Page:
Table 2: Descriptive statistics of personal values and work features , according to changes in work ability, private hospital, São Paulo, 2009 - 2011. 

Variable Maintaining Aggravation Total p-value*
n % n % n %
Values
Overcommitment
No changes 161 41.6 74 34.9 235 39.2 < 0,001
Aggravation 98 25.3 90 42.5 188 31.4
Improvement 120 31.0 43 20.3 163 27.2
Not informed 8 2.1 5 2.4 13 2.2
Work
Work violence (points) 0.602
7 (no violence) 254 65.6 134 63.2 388 64.8
8 67 17.3 29 13.7 96 16.0
9 34 8.8 23 10.8 57 9.5
10 or more 14 3.6 9 4.2 23 3.8
Not informed 18 4.7 17 8.0 35 5.8
Work sector
Corporate areas 34 8.8 12 5.7 46 7.7 0.320
Hotel 62 16.0 49 23.1 111 18.5
Other operations/services 13 3.4 6 2.8 19 3.2
Nursing services 207 53.5 103 48.6 310 51.8
Medical superintendence 32 8.3 16 7.5 48 8.0
Services of diagnosis and therapy 21 5.4 13 6.1 34 5.7
Supplies 18 4.7 13 6.1 31 5.2
Not informed 0 0.0 0 0.0 0 0.0
Work shift
Administration 102 26.4 43 20.3 145 24.2 0.246
Morning 101 26.1 55 25.9 156 26.0
Afternoon 75 19.4 53 25.0 128 21.4
Night 106 27.4 56 26.4 162 27.0
Not informed 3 0.8 5 2.4 8 1.3
Work load
No changes 153 39.5 97 45.8 250 41.7 0.531
Aggravation 76 19.6 40 18.9 116 19.4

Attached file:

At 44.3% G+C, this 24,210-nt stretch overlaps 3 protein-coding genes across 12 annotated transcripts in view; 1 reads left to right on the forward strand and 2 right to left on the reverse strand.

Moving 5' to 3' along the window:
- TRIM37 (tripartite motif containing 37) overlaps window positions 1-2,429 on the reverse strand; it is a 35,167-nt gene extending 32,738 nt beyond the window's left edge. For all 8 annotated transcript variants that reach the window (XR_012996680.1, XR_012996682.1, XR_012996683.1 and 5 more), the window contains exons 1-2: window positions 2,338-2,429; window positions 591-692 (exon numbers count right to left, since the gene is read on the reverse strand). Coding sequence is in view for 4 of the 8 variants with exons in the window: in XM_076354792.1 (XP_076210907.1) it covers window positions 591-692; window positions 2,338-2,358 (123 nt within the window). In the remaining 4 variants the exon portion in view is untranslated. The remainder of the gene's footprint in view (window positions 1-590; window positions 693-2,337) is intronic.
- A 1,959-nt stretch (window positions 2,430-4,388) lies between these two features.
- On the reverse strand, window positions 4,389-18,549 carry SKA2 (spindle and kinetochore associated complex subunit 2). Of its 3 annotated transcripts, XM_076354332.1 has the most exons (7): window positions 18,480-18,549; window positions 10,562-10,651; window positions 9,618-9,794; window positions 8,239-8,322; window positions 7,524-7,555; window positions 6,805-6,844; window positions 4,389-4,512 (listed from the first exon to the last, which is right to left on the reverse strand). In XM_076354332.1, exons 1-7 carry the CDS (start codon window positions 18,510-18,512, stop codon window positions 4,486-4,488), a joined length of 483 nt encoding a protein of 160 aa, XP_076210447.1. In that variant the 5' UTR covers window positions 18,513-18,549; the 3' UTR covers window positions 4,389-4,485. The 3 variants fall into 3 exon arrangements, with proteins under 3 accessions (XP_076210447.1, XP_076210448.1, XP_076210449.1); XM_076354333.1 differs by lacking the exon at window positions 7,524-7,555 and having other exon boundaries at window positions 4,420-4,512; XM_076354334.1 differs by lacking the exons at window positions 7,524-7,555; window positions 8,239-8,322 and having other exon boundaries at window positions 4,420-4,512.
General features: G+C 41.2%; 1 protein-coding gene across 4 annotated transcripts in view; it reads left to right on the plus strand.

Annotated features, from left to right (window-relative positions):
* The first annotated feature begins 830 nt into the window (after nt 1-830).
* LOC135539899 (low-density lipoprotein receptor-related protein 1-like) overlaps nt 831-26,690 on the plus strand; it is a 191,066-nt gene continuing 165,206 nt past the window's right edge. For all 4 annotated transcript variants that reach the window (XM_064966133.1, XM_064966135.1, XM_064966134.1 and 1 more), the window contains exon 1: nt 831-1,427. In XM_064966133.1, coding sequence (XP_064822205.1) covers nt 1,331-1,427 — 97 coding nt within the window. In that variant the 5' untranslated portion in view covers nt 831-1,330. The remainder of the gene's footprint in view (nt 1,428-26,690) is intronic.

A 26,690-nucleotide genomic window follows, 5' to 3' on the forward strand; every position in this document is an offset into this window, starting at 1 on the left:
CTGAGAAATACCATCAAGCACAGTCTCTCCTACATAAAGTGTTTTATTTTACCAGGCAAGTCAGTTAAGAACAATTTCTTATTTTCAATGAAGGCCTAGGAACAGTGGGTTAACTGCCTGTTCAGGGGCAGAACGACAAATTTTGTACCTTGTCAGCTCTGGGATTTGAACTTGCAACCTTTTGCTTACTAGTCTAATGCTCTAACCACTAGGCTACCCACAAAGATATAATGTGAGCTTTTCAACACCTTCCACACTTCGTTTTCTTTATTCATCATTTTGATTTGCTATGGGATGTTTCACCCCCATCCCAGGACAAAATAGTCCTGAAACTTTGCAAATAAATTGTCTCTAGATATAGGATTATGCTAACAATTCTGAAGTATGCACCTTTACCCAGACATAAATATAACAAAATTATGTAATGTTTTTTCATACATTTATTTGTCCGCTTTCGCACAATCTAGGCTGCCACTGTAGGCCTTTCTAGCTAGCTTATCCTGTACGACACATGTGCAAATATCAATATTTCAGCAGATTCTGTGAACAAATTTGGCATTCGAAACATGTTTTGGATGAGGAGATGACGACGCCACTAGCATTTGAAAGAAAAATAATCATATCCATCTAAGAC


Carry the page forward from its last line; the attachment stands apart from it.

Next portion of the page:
Improvement 89 23.0 45 21.2 134 22.4
Not informed 69 17.8 30 14.2 99 16.5
Work demands
No changes 180 46.5 110 51.9 290 48.4 0.010
Aggravation 123 31.8 73 34.4 196 32.7
Improvement 81 20.9 23 10.8 104 17.4
Not informed 3 0.8 6 2.8 9 1.5
Effort-reward imbalance
No changes 75 19.4 41 19.3 116 19.4 < 0.001
Aggravation 117 30.2 100 47.2 217 36.2
Improvement 181 46.8 59 27.8 240 40.1
Not informed 14 3.6 12 5.7 26 4.3
Social support
No changes 184 47.5 91 42.9 275 45.9 0.002
Aggravation 119 30.7 92 43.4 211 35.2
Improvement 82 21.2 26 12.3 108 18.0
Not informed 2 0.5 3 1.4 5 0.8
Control over work
No changes 208 53.7 115 54.2 323 53.9 0.524
Aggravation 84 21.7 51 24.1 135 22.5
Improvement 88 22.7 40 18.9 128 21.4
Not informed 7 1.8 6 2.8 13 2.2
Situations that favor pain/injury
No aggravation (delta < 15,0) 254 65.6 113 53.3 367 61.3 0.004
Aggravation (delta ≥ 15,0) 117 30.2 88 41.5 205 34.2
Not informed 16 4.1 11 5.2 27 4.5
Total 387 100.0 212 100.0 599 100.0

2 test. Obs.: Figures for the first year (2009). For the variables categorized according to type of change, the results presented difference in the scores between 2009 and 2011.

Tables 1 and 2show the variables that were significantly associated with WA impairment in univariate analyses such as age group (p = 0.10), report of workplace injury (p = 0.032), all variables related to professional competence, overcommitment (p< 0.001), work demands (p = 0.010), ERI (p< 0.001), social support (0.002), and WRAPI (p = 0.004).